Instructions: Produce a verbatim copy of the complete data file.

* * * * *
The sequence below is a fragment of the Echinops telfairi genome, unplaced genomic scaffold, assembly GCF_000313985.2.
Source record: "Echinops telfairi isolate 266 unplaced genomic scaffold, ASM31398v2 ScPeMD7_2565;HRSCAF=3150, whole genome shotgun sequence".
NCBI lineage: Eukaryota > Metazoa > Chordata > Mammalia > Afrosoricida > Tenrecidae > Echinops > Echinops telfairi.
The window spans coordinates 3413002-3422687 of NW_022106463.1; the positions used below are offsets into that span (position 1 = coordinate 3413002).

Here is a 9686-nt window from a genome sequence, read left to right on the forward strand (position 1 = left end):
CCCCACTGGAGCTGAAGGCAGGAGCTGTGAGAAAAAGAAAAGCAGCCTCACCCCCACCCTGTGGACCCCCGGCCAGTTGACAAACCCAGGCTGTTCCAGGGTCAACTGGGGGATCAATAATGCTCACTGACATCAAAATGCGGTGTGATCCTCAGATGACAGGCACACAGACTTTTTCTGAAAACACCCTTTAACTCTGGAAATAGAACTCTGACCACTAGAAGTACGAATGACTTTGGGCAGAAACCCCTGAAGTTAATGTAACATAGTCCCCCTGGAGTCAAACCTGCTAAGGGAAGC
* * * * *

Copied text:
The sequence below is a fragment of the Echinops telfairi genome, unplaced genomic scaffold, assembly GCF_000313985.2.
Source record: "Echinops telfairi isolate 266 unplaced genomic scaffold, ASM31398v2 ScPeMD7_2565;HRSCAF=3150, whole genome shotgun sequence".
NCBI lineage: Eukaryota > Metazoa > Chordata > Mammalia > Afrosoricida > Tenrecidae > Echinops > Echinops telfairi.
The window spans coordinates 3413002-3422687 of NW_022106463.1; the positions used below are offsets into that span (position 1 = coordinate 3413002).

Here is a 9686-nt window from a genome sequence, read left to right on the forward strand (position 1 = left end):
CCCCACTGGAGCTGAAGGCAGGAGCTGTGAGAAAAAGAAAAGCAGCCTCACCCCCACCCTGTGGACCCCCGGCCAGTTGACAAACCCAGGCTGTTCCAGGGTCAACTGGGGGATCAATAATGCTCACTGACATCAAAATGCGGTGTGATCCTCAGATGACAGGCACACAGACTTTTTCTGAAAACACCCTTTAACTCTGGAAATAGAACTCTGACCACTAGAAGTACGAATGACTTTGGGCAGAAACCCCTGAAGTTAATGTAACATAGTCCCCCTGGAGTCAAACCTGCTAAGGGAAGC